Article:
Acute Appendicitis

What is acute appendicitis?

Acute appendicitis is a condition in which the appendix, a small pouch attached to the large intestine, becomes inflamed. It is a common cause of abdominal pain and requires urgent review by a doctor. This condition typically affects children, teenagers and young adults, although it can affect people of any age. Typical symptoms are abdominal (belly) pain that begins around the belly button or lower right area of the belly, loss of appetite, nausea and vomiting. Even if antibiotics are used in the treatment of acute appendicitis, appendectomy (removal of the appendix at surgery) is the most definite cure.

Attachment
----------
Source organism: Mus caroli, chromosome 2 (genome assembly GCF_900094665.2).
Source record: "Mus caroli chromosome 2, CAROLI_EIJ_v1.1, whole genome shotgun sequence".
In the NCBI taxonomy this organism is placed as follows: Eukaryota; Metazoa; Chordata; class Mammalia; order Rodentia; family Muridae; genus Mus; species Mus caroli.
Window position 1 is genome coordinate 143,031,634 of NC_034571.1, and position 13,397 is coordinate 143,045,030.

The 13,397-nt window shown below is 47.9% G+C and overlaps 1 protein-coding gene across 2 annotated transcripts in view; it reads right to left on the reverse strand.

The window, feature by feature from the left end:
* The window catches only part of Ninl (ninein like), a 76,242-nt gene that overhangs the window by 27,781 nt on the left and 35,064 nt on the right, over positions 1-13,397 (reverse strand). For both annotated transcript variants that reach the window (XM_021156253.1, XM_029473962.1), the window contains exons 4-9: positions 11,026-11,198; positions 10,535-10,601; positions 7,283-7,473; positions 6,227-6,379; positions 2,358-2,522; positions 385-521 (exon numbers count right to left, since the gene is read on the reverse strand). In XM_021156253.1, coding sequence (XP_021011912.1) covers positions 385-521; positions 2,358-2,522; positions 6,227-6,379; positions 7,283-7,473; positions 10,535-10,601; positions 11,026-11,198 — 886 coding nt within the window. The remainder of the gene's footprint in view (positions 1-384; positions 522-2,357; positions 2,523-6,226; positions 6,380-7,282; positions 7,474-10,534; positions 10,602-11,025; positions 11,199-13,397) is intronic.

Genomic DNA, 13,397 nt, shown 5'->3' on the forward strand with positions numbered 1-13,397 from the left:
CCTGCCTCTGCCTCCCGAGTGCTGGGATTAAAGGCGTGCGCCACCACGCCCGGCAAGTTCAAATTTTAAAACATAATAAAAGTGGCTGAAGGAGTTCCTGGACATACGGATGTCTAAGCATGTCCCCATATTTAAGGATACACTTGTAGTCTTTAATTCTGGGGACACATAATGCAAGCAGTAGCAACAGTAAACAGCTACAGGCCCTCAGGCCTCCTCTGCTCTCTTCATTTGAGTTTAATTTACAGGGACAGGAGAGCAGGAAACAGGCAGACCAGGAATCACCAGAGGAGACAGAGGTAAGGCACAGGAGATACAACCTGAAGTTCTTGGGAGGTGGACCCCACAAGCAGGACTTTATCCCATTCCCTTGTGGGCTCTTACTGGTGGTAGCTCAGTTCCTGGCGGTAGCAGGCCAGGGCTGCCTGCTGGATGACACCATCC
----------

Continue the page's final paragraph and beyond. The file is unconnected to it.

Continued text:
Risks

This condition typically affects children, teenagers and young adults, although it can affect people of any age.

Symptoms

Typical symptoms are abdominal (belly) pain that begins around the belly button and moves to the lower right area of the belly, as well as nausea, vomiting and a loss of appetite. Less common symptoms include diarrhea and fever. Symptoms are caused by the inflamed appendix causing irritation inside the belly.

Diagnosis

The diagnosis is made by a doctor assessing symptoms and examining the sick person. Blood tests and a scan (either an ultrasound or CT scan) are often needed to confirm the diagnosis. The appendix is examined by a pathologist after it is removed to confirm the diagnosis once and for all.

Treatment

Appendectomy (removal of the appendix at surgery) is the standard treatment for appendicitis. Antibiotics might needed to prevent or treat infections that occur as a result of the infected appendix.